David Y. Oh, MD, PhD, with mentor Lawrence Fong, MD, at University of California, San Francisco


While immunotherapies such as anti-PD-1 therapy have provided an important treatment option for bladder cancer, the majority of patients do not respond to these regimens. This may reflect the distinct activation requirements of other immune T-cells besides CD8+ T-cells. In recent work, Dr. Oh and colleagues have identified cytotoxic (cancer cell-killing) CD4+ T-cells in human bladder cancer that are associated with immunotherapy responses. However, the regulation of cytotoxic CD4+ T-cells and how these mechanisms compare with CD8+ T-cells is not understood. Dr. Oh proposes to identify and validate surface receptors that enhance or inhibit the activity of cytotoxic CD4+ T cells in human bladder cancer, and the tumor antigens that are recognized specifically by these cells. He will also compare which of these regulatory mechanisms are unique to cytotoxic CD4+ T-cells relative to their CD8+ T-cell counterparts from the same patients. This work has the potential to increase both the proportion of bladder cancer patients who respond to immunotherapy as well as the quality of their response.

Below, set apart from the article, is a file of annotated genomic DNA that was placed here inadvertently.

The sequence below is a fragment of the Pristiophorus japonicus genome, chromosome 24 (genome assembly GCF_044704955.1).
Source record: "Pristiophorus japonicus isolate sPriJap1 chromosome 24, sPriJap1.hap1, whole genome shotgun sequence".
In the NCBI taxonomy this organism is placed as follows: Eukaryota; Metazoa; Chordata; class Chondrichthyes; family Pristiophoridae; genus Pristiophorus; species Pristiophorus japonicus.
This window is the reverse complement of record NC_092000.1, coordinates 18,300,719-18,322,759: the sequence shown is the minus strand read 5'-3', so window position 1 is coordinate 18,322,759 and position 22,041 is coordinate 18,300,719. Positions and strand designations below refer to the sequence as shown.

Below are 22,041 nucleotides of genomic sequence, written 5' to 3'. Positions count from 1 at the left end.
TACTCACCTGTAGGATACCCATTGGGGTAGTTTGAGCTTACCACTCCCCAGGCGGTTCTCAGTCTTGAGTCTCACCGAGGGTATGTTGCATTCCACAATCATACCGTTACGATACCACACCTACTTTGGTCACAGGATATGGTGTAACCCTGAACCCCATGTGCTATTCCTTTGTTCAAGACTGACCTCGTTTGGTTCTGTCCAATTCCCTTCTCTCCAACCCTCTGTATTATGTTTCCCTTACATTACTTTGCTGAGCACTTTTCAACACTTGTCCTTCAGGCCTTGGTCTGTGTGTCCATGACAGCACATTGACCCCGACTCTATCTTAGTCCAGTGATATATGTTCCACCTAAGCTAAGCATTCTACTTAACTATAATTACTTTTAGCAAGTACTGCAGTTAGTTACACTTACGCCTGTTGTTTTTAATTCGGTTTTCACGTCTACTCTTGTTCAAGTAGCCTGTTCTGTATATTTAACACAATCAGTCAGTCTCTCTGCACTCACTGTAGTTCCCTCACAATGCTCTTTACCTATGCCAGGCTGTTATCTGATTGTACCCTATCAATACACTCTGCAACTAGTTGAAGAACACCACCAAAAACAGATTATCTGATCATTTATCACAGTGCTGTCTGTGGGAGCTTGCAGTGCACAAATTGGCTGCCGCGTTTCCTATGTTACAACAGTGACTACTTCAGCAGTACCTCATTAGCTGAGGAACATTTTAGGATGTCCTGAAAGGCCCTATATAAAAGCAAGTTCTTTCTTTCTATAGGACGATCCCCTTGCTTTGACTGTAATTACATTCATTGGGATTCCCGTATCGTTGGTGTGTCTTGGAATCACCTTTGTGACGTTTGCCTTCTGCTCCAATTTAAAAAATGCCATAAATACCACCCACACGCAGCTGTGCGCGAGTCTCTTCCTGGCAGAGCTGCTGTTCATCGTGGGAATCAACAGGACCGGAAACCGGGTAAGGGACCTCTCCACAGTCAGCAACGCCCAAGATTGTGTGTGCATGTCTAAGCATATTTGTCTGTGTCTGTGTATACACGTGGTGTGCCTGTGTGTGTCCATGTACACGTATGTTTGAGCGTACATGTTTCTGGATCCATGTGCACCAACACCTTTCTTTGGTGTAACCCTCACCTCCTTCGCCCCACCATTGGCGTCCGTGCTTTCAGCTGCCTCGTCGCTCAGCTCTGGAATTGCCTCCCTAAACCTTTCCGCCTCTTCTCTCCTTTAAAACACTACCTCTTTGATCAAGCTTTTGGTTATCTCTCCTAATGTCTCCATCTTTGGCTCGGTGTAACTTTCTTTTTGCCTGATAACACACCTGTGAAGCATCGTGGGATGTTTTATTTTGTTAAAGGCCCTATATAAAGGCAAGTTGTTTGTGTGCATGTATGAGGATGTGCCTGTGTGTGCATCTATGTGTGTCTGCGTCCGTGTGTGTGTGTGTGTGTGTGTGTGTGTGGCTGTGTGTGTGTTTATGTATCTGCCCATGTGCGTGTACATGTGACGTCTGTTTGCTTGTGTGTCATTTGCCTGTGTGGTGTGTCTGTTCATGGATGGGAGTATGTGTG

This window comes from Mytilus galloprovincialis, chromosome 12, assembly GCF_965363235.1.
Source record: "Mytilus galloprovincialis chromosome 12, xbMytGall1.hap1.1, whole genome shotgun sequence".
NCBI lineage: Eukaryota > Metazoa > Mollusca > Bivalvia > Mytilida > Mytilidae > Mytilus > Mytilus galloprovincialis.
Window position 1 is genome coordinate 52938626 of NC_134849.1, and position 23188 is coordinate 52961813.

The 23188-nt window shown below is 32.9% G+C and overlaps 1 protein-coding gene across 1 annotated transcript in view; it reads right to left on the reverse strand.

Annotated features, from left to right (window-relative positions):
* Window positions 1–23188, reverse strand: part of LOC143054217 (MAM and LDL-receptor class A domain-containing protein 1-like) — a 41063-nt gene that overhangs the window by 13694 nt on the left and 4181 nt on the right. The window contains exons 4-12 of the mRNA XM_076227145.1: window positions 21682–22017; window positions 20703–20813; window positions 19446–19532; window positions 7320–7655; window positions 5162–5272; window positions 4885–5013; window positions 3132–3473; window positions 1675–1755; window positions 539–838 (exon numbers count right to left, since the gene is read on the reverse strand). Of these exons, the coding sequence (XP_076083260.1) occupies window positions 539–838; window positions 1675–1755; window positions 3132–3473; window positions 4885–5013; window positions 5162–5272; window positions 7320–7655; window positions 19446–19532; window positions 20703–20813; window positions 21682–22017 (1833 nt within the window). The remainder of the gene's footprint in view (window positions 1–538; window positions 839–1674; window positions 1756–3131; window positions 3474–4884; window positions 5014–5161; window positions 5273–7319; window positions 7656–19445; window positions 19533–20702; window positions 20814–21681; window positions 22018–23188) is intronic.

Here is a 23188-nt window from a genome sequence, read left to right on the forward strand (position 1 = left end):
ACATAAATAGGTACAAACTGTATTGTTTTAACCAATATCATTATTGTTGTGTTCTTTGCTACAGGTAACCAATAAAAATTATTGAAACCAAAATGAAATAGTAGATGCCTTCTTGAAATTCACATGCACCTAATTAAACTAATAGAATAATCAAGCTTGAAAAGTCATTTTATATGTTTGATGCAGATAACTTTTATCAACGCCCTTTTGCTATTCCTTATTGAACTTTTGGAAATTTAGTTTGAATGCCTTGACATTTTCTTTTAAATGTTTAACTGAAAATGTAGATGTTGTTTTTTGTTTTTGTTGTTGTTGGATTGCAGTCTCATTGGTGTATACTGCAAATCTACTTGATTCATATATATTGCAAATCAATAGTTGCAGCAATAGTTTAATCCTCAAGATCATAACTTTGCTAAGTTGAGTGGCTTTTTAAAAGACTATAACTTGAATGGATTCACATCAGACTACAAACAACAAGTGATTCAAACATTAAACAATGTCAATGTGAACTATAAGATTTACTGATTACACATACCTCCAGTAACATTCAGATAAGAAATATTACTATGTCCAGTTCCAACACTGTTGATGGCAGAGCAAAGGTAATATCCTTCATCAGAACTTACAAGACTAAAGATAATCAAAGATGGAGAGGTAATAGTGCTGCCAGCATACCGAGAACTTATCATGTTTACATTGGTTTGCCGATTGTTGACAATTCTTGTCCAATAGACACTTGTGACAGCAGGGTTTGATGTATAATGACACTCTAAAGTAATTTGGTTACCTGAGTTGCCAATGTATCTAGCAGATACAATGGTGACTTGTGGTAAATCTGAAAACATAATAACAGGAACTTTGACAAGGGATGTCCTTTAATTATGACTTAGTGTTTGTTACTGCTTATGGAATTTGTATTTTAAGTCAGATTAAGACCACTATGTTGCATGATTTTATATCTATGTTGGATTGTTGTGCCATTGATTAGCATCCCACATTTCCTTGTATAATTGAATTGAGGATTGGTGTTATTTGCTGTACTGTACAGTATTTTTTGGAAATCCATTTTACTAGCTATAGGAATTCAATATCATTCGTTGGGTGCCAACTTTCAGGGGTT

Philip L. Palmbos, MD, PhD, with mentor Joshi J. Alumkal, MD, at University of Michigan, Ann Arbor


Although immunotherapy results in improved survival for some patients with advanced bladder cancer, most tumors do not respond, and the molecular drivers of this resistance to immunotherapy are poorly understood. Dr. Palmbos' goal is to use advanced bladder cancer models and patient data to identify the molecular drivers of resistance to bladder cancer therapy and to develop therapeutic strategies to reverse therapy resistance. His group has identified a gene, TRIM29, which is expressed in 70% of bladder cancers and is associated with immunotherapy resistance. TRIM29 is a protein that promotes degradation of STING and other innate immune proteins that drive anti-tumor immune response. He is currently investigating the regulation of the TRIM29-STING pathway and developing strategies to sensitize bladder and other cancer types to immunotherapy.